“We will be bringing our numbers down,” the official said.

U.S. officials expressed hope that counterterrorism operations could resume if the political conflict in Yemen is resolved.

“It’s unclear where that is going to fall out,” said a senior administration official. “It is very hard to say until we see what emerges from the current vacuum.”

Although AQAP claimed credit for the attacks in Paris this month, U.S. officials have said they have not uncovered evidence of direct involvement by the group after one of the gunmen, Chérif Kouachi, returned to France from Yemen after getting training and as much as $20,000 from the organization.

AQAP’s plots targeting the United States include an attempt to bomb a Detroit-bound airliner on Christmas Day 2009, a plan that failed only when the bomb sewn into the operative’s underwear failed to ignite. The group has not been linked to any major attacks outside Yemen in recent years but continues to be regarded as the most immediate terrorism threat to the United States.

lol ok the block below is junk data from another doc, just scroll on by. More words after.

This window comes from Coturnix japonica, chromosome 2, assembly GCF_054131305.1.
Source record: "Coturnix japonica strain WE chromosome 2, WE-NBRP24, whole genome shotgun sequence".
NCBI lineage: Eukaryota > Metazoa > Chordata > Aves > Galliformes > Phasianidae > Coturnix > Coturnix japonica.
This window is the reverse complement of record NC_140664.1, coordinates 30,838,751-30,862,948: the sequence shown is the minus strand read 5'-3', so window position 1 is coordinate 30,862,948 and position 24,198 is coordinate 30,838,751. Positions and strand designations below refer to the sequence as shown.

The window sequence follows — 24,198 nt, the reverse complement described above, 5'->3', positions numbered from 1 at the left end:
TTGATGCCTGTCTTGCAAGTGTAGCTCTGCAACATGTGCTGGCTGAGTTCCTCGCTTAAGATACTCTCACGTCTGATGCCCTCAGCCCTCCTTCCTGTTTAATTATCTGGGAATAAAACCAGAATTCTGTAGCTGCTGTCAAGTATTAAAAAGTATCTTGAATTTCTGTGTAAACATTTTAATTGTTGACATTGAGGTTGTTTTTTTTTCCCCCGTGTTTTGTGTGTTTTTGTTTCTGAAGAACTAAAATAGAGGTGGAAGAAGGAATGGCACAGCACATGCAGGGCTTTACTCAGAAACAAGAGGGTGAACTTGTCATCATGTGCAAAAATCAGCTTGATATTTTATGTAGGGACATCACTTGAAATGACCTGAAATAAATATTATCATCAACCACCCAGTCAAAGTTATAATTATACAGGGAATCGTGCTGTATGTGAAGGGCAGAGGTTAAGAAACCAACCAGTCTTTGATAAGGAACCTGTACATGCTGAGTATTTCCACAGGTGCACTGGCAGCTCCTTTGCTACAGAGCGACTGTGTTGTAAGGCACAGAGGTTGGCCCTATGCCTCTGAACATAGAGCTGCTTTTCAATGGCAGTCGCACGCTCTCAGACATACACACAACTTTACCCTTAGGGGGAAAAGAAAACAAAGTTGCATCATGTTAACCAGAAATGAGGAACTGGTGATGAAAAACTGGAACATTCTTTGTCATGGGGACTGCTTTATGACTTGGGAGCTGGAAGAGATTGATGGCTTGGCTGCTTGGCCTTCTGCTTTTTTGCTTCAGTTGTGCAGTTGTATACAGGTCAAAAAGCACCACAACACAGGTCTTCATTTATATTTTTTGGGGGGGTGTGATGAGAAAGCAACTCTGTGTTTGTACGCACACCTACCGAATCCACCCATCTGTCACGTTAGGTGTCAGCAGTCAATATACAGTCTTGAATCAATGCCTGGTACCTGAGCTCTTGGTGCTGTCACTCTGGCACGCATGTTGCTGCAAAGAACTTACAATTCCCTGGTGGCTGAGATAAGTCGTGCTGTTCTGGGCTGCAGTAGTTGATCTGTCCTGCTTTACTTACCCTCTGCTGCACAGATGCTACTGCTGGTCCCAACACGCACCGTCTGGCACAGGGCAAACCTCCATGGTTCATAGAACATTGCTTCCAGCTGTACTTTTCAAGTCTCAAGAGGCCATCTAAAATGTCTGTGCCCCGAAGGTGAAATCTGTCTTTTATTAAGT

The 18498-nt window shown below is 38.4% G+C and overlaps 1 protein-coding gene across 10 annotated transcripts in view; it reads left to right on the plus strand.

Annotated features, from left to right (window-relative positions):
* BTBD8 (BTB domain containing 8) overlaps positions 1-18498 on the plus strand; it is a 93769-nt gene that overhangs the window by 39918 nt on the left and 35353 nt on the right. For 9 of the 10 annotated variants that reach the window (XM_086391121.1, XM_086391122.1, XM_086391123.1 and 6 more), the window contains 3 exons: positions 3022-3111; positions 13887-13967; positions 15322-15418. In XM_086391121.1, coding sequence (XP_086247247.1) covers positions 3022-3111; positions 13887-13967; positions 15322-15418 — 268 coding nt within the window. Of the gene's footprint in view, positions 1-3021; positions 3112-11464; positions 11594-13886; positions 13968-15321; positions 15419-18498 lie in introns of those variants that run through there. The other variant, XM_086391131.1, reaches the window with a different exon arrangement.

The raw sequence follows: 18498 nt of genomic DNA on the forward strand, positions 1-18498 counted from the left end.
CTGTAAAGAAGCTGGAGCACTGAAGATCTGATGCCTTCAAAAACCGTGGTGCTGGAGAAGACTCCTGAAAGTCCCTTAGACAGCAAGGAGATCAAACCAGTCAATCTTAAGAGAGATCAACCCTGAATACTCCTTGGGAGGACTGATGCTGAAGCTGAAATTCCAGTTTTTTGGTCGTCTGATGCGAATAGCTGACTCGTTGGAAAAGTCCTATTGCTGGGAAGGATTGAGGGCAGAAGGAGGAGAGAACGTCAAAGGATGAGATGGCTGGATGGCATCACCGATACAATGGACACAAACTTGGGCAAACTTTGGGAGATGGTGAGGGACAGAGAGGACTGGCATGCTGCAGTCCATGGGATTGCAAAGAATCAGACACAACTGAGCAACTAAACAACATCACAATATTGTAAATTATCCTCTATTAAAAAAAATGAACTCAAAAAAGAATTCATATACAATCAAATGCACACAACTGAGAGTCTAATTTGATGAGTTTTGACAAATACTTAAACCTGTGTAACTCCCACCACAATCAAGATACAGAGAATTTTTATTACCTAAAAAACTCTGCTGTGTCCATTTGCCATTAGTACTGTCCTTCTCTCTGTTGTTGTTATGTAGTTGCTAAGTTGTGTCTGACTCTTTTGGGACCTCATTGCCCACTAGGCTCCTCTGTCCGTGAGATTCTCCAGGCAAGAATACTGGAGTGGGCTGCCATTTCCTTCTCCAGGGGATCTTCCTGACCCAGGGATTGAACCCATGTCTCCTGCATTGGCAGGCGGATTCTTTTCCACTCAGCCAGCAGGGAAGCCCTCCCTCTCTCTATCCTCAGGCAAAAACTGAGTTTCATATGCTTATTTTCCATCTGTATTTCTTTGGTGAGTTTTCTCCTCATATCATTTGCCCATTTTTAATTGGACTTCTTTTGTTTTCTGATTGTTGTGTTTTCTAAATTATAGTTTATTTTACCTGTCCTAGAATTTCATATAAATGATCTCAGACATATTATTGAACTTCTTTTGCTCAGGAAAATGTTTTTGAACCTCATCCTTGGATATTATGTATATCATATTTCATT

Michael Vickers, undersecretary of defense of intelligence, described AQAP as “the most dangerous of al-Qaeda’s organizations” in a speech in Washington this week.

The United States has sought to counter the AQAP threat through a campaign of airstrikes that began in late 2009, involving drones flown from separate bases outside Yemen operated by the U.S. military’s elite Joint Special Operations Command and the CIA.

The pace of U.S. airstrikes has tapered off, with no known attack since Dec. 6. With Hadi’s departure, the United States may no longer have explicit Yemeni permission for the drone campaign. Even if it were to continue, U.S. officials said it may become increasingly difficult to find targets.

“The issue would be whether you have the intelligence you need,” the senior U.S. official said. “To a large extent, that was a product of the cooperation we got from the Yemenis.”

Greg Jaffe contributed to this report.